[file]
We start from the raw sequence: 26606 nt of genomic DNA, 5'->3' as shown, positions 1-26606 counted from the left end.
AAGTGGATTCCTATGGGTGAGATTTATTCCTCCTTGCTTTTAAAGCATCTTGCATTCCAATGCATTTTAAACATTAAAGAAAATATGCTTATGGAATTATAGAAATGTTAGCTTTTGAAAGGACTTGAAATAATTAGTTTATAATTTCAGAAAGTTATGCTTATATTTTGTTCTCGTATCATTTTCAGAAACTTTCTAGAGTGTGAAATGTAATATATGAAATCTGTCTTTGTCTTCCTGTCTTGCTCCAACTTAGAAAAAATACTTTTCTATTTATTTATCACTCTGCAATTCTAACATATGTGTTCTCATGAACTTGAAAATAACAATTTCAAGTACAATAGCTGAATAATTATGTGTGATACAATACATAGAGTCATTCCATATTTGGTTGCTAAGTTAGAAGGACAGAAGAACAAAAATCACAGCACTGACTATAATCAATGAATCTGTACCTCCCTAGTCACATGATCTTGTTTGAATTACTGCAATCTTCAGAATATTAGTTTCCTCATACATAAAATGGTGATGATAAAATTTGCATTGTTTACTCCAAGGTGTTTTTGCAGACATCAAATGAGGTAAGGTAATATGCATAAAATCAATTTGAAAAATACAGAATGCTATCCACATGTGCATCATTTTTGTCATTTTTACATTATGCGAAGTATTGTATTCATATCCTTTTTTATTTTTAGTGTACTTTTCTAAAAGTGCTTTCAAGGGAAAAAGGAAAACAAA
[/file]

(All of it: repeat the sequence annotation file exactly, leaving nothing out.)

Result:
We start from the raw sequence: 26606 nt of genomic DNA, 5'->3' as shown, positions 1-26606 counted from the left end.
AAGTGGATTCCTATGGGTGAGATTTATTCCTCCTTGCTTTTAAAGCATCTTGCATTCCAATGCATTTTAAACATTAAAGAAAATATGCTTATGGAATTATAGAAATGTTAGCTTTTGAAAGGACTTGAAATAATTAGTTTATAATTTCAGAAAGTTATGCTTATATTTTGTTCTCGTATCATTTTCAGAAACTTTCTAGAGTGTGAAATGTAATATATGAAATCTGTCTTTGTCTTCCTGTCTTGCTCCAACTTAGAAAAAATACTTTTCTATTTATTTATCACTCTGCAATTCTAACATATGTGTTCTCATGAACTTGAAAATAACAATTTCAAGTACAATAGCTGAATAATTATGTGTGATACAATACATAGAGTCATTCCATATTTGGTTGCTAAGTTAGAAGGACAGAAGAACAAAAATCACAGCACTGACTATAATCAATGAATCTGTACCTCCCTAGTCACATGATCTTGTTTGAATTACTGCAATCTTCAGAATATTAGTTTCCTCATACATAAAATGGTGATGATAAAATTTGCATTGTTTACTCCAAGGTGTTTTTGCAGACATCAAATGAGGTAAGGTAATATGCATAAAATCAATTTGAAAAATACAGAATGCTATCCACATGTGCATCATTTTTGTCATTTTTACATTATGCGAAGTATTGTATTCATATCCTTTTTTATTTTTAGTGTACTTTTCTAAAAGTGCTTTCAAGGGAAAAAGGAAAACAAA